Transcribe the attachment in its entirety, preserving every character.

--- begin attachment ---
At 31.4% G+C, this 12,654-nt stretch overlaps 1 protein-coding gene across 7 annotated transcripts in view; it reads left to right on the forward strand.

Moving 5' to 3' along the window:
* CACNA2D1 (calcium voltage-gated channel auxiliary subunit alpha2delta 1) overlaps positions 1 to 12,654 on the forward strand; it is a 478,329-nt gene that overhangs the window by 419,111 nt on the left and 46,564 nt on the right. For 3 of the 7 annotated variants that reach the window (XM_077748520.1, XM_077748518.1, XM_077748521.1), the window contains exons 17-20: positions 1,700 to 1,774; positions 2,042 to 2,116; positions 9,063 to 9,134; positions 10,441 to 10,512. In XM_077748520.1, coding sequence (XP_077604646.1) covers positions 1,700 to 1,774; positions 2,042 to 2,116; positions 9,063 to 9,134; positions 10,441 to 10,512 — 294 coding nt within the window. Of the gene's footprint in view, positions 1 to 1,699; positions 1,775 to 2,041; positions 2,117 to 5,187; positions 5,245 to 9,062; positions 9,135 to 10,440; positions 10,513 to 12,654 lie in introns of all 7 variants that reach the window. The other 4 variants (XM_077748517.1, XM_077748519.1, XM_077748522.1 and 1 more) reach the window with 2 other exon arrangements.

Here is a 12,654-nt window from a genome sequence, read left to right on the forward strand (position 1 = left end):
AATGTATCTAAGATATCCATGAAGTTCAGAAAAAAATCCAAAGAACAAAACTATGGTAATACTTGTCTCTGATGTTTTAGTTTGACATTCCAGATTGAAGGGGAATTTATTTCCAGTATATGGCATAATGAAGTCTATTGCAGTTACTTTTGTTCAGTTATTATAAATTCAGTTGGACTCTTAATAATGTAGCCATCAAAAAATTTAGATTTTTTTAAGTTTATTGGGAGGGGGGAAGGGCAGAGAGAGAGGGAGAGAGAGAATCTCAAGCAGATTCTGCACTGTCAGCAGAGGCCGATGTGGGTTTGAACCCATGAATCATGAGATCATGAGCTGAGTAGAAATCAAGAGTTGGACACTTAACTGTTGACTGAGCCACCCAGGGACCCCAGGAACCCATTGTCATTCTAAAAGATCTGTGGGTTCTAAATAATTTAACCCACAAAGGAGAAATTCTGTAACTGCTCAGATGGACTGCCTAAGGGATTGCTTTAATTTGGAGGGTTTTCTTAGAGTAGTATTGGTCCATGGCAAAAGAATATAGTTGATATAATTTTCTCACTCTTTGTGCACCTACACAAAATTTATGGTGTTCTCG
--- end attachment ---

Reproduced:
At 31.4% G+C, this 12,654-nt stretch overlaps 1 protein-coding gene across 7 annotated transcripts in view; it reads left to right on the forward strand.

Moving 5' to 3' along the window:
* CACNA2D1 (calcium voltage-gated channel auxiliary subunit alpha2delta 1) overlaps positions 1 to 12,654 on the forward strand; it is a 478,329-nt gene that overhangs the window by 419,111 nt on the left and 46,564 nt on the right. For 3 of the 7 annotated variants that reach the window (XM_077748520.1, XM_077748518.1, XM_077748521.1), the window contains exons 17-20: positions 1,700 to 1,774; positions 2,042 to 2,116; positions 9,063 to 9,134; positions 10,441 to 10,512. In XM_077748520.1, coding sequence (XP_077604646.1) covers positions 1,700 to 1,774; positions 2,042 to 2,116; positions 9,063 to 9,134; positions 10,441 to 10,512 — 294 coding nt within the window. Of the gene's footprint in view, positions 1 to 1,699; positions 1,775 to 2,041; positions 2,117 to 5,187; positions 5,245 to 9,062; positions 9,135 to 10,440; positions 10,513 to 12,654 lie in introns of all 7 variants that reach the window. The other 4 variants (XM_077748517.1, XM_077748519.1, XM_077748522.1 and 1 more) reach the window with 2 other exon arrangements.

Here is a 12,654-nt window from a genome sequence, read left to right on the forward strand (position 1 = left end):
AATGTATCTAAGATATCCATGAAGTTCAGAAAAAAATCCAAAGAACAAAACTATGGTAATACTTGTCTCTGATGTTTTAGTTTGACATTCCAGATTGAAGGGGAATTTATTTCCAGTATATGGCATAATGAAGTCTATTGCAGTTACTTTTGTTCAGTTATTATAAATTCAGTTGGACTCTTAATAATGTAGCCATCAAAAAATTTAGATTTTTTTAAGTTTATTGGGAGGGGGGAAGGGCAGAGAGAGAGGGAGAGAGAGAATCTCAAGCAGATTCTGCACTGTCAGCAGAGGCCGATGTGGGTTTGAACCCATGAATCATGAGATCATGAGCTGAGTAGAAATCAAGAGTTGGACACTTAACTGTTGACTGAGCCACCCAGGGACCCCAGGAACCCATTGTCATTCTAAAAGATCTGTGGGTTCTAAATAATTTAACCCACAAAGGAGAAATTCTGTAACTGCTCAGATGGACTGCCTAAGGGATTGCTTTAATTTGGAGGGTTTTCTTAGAGTAGTATTGGTCCATGGCAAAAGAATATAGTTGATATAATTTTCTCACTCTTTGTGCACCTACACAAAATTTATGGTGTTCTCG